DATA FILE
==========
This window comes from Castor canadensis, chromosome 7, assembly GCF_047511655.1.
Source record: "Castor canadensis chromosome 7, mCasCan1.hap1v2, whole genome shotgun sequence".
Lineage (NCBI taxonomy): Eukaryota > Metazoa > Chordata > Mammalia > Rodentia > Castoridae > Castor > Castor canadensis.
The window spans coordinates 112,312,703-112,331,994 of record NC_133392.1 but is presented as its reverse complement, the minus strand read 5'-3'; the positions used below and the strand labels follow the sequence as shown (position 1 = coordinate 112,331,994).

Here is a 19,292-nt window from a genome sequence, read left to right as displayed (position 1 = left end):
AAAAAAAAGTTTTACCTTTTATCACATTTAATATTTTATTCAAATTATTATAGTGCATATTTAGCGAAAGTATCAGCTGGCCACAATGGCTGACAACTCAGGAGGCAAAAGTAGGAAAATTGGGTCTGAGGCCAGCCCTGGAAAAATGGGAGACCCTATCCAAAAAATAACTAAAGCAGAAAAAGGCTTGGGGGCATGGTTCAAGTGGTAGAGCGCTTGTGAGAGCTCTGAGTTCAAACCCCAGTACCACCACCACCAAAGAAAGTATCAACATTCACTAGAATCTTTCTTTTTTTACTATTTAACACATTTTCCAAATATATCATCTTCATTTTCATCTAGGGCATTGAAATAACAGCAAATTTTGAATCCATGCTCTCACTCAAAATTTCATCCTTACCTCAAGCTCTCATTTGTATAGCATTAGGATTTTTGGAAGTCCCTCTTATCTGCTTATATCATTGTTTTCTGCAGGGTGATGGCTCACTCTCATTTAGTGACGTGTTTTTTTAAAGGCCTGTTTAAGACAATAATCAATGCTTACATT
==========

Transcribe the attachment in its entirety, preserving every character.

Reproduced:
This window comes from Castor canadensis, chromosome 7, assembly GCF_047511655.1.
Source record: "Castor canadensis chromosome 7, mCasCan1.hap1v2, whole genome shotgun sequence".
Lineage (NCBI taxonomy): Eukaryota > Metazoa > Chordata > Mammalia > Rodentia > Castoridae > Castor > Castor canadensis.
The window spans coordinates 112,312,703-112,331,994 of record NC_133392.1 but is presented as its reverse complement, the minus strand read 5'-3'; the positions used below and the strand labels follow the sequence as shown (position 1 = coordinate 112,331,994).

Here is a 19,292-nt window from a genome sequence, read left to right as displayed (position 1 = left end):
AAAAAAAAGTTTTACCTTTTATCACATTTAATATTTTATTCAAATTATTATAGTGCATATTTAGCGAAAGTATCAGCTGGCCACAATGGCTGACAACTCAGGAGGCAAAAGTAGGAAAATTGGGTCTGAGGCCAGCCCTGGAAAAATGGGAGACCCTATCCAAAAAATAACTAAAGCAGAAAAAGGCTTGGGGGCATGGTTCAAGTGGTAGAGCGCTTGTGAGAGCTCTGAGTTCAAACCCCAGTACCACCACCACCAAAGAAAGTATCAACATTCACTAGAATCTTTCTTTTTTTACTATTTAACACATTTTCCAAATATATCATCTTCATTTTCATCTAGGGCATTGAAATAACAGCAAATTTTGAATCCATGCTCTCACTCAAAATTTCATCCTTACCTCAAGCTCTCATTTGTATAGCATTAGGATTTTTGGAAGTCCCTCTTATCTGCTTATATCATTGTTTTCTGCAGGGTGATGGCTCACTCTCATTTAGTGACGTGTTTTTTTAAAGGCCTGTTTAAGACAATAATCAATGCTTACATT